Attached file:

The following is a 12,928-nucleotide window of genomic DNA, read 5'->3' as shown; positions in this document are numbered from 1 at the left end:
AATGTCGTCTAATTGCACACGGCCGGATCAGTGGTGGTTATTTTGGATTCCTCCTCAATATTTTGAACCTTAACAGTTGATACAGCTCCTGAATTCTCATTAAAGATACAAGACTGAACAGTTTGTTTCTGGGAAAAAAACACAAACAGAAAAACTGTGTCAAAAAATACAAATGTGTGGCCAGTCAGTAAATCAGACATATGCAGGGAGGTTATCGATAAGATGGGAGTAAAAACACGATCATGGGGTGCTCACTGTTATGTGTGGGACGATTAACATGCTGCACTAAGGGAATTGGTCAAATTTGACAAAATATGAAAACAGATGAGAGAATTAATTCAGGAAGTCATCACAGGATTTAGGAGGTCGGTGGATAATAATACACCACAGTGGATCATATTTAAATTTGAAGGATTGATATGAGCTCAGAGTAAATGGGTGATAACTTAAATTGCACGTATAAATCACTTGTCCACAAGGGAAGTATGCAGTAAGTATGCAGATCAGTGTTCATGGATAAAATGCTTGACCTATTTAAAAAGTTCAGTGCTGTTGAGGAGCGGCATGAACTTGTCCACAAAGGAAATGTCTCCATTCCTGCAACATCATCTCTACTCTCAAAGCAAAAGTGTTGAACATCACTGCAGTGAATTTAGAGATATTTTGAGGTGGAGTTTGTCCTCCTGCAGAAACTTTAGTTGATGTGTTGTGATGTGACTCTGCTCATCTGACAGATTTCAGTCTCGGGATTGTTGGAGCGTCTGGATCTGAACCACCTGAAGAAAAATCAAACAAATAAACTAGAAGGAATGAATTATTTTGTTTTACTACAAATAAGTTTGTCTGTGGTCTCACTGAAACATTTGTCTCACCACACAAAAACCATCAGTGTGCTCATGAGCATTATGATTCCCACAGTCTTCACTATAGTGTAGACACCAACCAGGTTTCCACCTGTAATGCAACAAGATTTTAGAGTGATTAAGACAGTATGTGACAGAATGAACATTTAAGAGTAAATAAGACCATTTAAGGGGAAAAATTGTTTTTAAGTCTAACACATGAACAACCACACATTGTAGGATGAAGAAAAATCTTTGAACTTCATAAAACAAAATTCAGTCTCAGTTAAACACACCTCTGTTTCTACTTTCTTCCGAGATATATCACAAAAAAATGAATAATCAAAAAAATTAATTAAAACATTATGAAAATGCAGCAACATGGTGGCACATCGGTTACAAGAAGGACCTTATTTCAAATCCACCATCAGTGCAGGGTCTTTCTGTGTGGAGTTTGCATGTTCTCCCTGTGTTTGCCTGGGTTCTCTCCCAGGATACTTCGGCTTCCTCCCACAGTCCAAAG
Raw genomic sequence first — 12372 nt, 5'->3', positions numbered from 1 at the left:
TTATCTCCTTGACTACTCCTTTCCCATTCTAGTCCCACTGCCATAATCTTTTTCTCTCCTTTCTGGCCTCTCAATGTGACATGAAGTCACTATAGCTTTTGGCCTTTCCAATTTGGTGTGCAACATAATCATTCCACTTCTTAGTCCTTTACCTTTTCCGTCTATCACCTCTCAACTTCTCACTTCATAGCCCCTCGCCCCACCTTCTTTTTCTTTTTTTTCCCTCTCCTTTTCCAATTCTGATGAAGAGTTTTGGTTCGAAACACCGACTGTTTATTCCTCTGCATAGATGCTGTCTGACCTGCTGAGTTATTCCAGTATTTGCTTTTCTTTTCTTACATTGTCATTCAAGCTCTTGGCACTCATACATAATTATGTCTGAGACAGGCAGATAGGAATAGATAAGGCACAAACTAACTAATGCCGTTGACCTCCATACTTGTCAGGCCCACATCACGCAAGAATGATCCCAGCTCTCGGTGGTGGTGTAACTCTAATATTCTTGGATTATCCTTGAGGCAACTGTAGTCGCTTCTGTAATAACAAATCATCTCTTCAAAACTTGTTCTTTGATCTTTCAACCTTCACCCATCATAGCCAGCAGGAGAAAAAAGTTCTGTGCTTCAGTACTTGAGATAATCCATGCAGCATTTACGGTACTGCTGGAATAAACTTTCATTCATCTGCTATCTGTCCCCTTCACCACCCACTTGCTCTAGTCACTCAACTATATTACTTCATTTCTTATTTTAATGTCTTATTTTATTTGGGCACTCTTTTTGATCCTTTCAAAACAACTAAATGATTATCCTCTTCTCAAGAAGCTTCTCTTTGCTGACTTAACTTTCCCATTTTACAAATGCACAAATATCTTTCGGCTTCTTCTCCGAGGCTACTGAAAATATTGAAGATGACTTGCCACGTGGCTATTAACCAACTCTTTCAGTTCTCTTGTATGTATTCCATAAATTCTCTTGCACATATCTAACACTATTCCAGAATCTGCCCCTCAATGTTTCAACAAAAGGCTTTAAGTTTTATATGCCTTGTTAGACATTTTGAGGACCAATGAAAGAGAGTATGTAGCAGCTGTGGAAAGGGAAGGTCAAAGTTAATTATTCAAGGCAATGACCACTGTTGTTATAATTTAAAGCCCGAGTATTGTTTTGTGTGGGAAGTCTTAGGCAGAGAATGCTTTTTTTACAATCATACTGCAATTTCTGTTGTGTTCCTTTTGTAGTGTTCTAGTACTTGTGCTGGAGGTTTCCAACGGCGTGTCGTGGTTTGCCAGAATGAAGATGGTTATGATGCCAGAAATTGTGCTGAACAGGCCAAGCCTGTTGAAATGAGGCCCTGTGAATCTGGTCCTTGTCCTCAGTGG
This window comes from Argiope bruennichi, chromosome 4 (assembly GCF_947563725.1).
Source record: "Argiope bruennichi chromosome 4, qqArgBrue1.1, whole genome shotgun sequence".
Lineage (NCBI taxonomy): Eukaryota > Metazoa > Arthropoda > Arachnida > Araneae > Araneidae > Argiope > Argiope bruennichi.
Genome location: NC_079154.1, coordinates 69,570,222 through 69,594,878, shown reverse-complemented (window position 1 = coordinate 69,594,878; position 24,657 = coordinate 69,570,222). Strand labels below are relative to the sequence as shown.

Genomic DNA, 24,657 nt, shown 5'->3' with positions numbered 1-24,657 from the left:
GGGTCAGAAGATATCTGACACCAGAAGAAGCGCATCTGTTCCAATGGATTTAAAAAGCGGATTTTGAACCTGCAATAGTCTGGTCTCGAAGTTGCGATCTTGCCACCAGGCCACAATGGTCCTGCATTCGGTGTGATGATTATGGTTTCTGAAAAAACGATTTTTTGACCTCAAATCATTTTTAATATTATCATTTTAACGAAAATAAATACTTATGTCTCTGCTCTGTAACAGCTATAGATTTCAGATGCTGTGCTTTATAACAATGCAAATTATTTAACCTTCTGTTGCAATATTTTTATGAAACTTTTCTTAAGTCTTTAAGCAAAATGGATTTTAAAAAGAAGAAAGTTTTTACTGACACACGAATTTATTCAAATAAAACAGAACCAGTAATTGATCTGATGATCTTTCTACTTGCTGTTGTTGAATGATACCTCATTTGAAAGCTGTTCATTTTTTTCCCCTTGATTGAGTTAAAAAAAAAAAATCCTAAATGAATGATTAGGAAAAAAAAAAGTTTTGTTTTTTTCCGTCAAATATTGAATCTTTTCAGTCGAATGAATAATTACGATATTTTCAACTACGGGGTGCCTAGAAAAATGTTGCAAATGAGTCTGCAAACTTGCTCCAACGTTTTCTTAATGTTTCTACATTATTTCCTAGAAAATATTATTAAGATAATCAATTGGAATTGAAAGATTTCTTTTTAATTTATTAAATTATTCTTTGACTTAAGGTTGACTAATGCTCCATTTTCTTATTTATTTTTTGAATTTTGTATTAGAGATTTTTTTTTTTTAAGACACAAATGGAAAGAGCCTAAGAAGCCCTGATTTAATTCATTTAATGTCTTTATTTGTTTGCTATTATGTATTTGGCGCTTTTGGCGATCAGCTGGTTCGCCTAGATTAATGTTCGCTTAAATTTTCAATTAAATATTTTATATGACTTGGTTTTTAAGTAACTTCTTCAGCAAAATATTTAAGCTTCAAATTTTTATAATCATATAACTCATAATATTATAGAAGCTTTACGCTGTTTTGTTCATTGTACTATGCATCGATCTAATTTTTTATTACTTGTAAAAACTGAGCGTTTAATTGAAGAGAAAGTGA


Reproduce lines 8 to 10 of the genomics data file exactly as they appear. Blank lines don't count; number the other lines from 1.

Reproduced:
Genome location: NC_079154.1, coordinates 69,570,222 through 69,594,878, shown reverse-complemented (window position 1 = coordinate 69,594,878; position 24,657 = coordinate 69,570,222). Strand labels below are relative to the sequence as shown.

Genomic DNA, 24,657 nt, shown 5'->3' with positions numbered 1-24,657 from the left:
GGGTCAGAAGATATCTGACACCAGAAGAAGCGCATCTGTTCCAATGGATTTAAAAAGCGGATTTTGAACCTGCAATAGTCTGGTCTCGAAGTTGCGATCTTGCCACCAGGCCACAATGGTCCTGCATTCGGTGTGATGATTATGGTTTCTGAAAAAACGATTTTTTGACCTCAAATCATTTTTAATATTATCATTTTAACGAAAATAAATACTTATGTCTCTGCTCTGTAACAGCTATAGATTTCAGATGCTGTGCTTTATAACAATGCAAATTATTTAACCTTCTGTTGCAATATTTTTATGAAACTTTTCTTAAGTCTTTAAGCAAAATGGATTTTAAAAAGAAGAAAGTTTTTACTGACACACGAATTTATTCAAATAAAACAGAACCAGTAATTGATCTGATGATCTTTCTACTTGCTGTTGTTGAATGATACCTCATTTGAAAGCTGTTCATTTTTTTCCCCTTGATTGAGTTAAAAAAAAAAAATCCTAAATGAATGATTAGGAAAAAAAAAAGTTTTGTTTTTTTCCGTCAAATATTGAATCTTTTCAGTCGAATGAATAATTACGATATTTTCAACTACGGGGTGCCTAGAAAAATGTTGCAAATGAGTCTGCAAACTTGCTCCAACGTTTTCTTAATGTTTCTACATTATTTCCTAGAAAATATTATTAAGATAATCAATTGGAATTGAAAGATTTCTTTTTAATTTATTAAATTATTCTTTGACTTAAGGTTGACTAATGCTCCATTTTCTTATTTATTTTTTGAATTTTGTATTAGAGATTTTTTTTTTTTAAGACACAAATGGAAAGAGCCTAAGAAGCCCTGATTTAATTCATTTAATGTCTTTATTTGTTTGCTATTATGTATTTGGCGCTTTTGGCGATCAGCTGGTTCGCCTAGATTAATGTTCGCTTAAATTTTCAATTAAATATTTTATATGACTTGGTTTTTAAGTAACTTCTTCAGCAAAATATTTAAGCTTCAAATTTTTATAATCATATAACTCATAATATTATAGAAGCTTTACGCTGTTTTGTTCATTGTACTATGCATCGATCTAATTTTTTATTACTTGTAAAAACTGAGCGTTTAATTGAAGAGAAAGTGA